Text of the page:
As for your "nuts" becoming "raisins", you can think of that as simple atrophy (think: use it or lose it).  In addition to producing sperm, the testes are the primary source of testosterone, so, if you start injecting massive amounts of testosterone, the testes will "recognize" that there's already a ton of testosterone, and so they will shut down production and atrophy.

Monday, March 22, 2010

Sunday Comics: Monday Edition

Sorry, I have been remiss in posting lately, but here's the cartoon I meant to post yesterday...

Wednesday, March 17, 2010

The KISS principle

In the 14th century, William of Occam popularized the notion that "entities must not be multiplied beyond necessity" (entia non sunt multiplicanda praeter necessitatem) which has become known as Occam's razor.  Centuries later, Isaac Newton would recapitulate the idea: "We are to admit no more causes of natural things than such as are both true and sufficient to explain their appearances. Therefore, to the same natural effects we must, so far as possible, assign the same causes."  And of course, a couple centuries after that, Einstein famously quipped that we should strive to "Make everything as simple as possible, but not simpler."  Now, which one of those explanations/quotations do you prefer?  Well, if you are like most people, the Einsteinian explanation of Occam's razor stands out, which serves well to validate the idea that the simplest answer is usually the best.  Now, PsyBlog has a great little post summarizing some research on cognitive fluency, or, to simplify: simpler names and explanations are met with greater appreciation and less apprehension. Thus, further validation of Occam's appeal to Keep It Simple, Stupid (the aforementioned KISS principle).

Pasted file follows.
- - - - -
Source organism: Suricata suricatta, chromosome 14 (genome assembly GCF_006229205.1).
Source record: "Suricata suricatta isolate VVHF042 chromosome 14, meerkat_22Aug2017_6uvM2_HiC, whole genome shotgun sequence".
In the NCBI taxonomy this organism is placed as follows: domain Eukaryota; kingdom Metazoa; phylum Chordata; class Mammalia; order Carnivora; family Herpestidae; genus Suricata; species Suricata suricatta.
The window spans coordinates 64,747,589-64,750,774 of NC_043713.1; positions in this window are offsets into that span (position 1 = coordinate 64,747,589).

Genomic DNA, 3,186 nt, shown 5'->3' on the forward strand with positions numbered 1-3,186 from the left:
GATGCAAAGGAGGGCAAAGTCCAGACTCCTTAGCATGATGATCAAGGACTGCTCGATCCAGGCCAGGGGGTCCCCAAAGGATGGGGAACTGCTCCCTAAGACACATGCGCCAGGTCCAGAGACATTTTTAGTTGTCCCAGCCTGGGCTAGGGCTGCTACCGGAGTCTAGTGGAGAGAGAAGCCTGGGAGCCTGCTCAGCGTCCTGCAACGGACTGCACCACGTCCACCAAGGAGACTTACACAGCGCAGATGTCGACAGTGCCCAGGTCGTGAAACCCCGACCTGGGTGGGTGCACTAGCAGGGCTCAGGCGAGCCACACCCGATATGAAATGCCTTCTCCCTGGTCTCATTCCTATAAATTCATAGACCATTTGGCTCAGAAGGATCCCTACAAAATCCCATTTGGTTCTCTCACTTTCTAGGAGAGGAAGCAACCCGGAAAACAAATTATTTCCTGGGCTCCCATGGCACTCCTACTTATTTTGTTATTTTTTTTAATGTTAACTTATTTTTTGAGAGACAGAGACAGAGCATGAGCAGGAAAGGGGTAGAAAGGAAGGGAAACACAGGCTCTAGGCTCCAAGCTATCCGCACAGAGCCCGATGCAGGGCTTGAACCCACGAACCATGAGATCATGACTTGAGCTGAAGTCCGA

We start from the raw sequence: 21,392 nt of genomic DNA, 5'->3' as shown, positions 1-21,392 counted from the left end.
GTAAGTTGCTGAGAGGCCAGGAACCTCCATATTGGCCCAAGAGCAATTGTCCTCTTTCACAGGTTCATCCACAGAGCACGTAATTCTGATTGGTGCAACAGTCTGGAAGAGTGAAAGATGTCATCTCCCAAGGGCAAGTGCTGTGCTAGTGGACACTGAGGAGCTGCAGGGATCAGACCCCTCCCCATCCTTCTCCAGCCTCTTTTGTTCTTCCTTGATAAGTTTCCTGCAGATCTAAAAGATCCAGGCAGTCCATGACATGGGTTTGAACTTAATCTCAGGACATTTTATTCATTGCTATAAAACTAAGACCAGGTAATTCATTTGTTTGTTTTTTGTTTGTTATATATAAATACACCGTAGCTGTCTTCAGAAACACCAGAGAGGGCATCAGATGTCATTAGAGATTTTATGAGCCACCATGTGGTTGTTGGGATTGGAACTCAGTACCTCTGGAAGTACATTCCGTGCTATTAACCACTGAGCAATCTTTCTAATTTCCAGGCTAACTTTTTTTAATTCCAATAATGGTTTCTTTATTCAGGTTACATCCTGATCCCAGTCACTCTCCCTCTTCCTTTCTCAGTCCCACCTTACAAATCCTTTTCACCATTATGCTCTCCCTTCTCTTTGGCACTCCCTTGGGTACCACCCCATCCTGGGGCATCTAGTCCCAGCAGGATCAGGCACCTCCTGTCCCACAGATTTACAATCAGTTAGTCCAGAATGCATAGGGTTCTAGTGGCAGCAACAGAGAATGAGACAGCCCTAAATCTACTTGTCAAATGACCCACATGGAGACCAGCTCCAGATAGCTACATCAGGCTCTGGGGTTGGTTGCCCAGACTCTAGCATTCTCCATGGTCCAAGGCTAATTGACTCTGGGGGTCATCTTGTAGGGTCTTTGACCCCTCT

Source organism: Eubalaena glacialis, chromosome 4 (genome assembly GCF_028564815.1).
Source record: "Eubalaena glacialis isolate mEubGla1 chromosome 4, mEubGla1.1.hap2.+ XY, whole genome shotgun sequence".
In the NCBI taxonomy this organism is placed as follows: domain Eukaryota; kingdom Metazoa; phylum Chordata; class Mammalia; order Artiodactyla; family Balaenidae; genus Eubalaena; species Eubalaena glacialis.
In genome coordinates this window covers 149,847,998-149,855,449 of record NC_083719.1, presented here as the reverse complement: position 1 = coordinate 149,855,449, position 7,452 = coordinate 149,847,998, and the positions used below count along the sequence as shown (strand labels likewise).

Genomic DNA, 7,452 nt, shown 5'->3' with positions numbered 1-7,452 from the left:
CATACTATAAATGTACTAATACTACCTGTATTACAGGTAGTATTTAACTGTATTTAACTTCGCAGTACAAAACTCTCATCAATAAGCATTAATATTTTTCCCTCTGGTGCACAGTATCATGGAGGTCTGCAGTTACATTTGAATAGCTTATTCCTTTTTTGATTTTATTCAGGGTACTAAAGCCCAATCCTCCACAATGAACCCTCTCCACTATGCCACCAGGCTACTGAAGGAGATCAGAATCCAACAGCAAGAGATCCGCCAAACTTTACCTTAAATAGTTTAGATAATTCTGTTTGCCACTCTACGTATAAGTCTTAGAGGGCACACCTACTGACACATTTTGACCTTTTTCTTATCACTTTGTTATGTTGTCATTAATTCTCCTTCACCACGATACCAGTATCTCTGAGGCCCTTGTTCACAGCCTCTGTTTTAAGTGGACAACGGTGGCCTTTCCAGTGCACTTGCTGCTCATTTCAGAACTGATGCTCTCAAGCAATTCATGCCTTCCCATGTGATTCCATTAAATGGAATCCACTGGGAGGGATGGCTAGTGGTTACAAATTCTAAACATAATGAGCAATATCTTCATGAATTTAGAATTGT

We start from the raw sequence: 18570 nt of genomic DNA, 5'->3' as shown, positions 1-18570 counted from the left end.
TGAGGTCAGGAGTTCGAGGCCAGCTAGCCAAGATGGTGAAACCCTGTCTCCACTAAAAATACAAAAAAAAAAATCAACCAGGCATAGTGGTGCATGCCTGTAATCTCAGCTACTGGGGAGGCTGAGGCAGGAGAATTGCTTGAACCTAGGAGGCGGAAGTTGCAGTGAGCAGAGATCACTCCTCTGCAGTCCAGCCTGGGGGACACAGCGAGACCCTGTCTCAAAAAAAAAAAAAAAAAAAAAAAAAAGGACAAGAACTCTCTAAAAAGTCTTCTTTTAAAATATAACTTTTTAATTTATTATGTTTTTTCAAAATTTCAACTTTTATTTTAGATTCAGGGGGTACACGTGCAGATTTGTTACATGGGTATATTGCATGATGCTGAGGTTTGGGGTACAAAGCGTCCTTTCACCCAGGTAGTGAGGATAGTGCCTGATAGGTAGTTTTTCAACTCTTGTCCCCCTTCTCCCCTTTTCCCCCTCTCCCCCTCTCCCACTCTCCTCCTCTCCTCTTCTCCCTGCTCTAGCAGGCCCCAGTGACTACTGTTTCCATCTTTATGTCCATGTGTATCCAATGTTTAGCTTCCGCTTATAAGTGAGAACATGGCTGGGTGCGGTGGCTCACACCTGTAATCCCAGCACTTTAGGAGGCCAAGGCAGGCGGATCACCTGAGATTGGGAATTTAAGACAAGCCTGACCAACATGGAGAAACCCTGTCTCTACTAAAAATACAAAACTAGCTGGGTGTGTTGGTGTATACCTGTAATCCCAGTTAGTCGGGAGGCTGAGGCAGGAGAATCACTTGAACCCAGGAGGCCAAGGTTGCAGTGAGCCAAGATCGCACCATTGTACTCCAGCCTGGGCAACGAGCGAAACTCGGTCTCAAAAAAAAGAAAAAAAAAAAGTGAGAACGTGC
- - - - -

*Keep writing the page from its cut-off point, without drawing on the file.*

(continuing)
Of course, all of this assumes that you want to be understood, or looked upon favorably, but, as every credit card company and government bureaucrat knows, "where there's confusion, there's money".  Thus, lengthy contracts and addenda let credit card companies get away with charging extra fees and exorbitant interest rates, and complicated legislation allows for lots of pork to be slipped in.  But, I guess the point of the research presented is, simplicity doesn't always equate with making money, rather, simplicity equates with being looked upon favorably... not something I would immediately think of when it comes to credit card companies and politicians.
(The figure is a schematic for all of the major biochemical pathways involved in metabolism.  It is a mainstay for many biochemistry textbooks, and, I imagine, for many students, myself included, it makes the brain want to immediately shut down)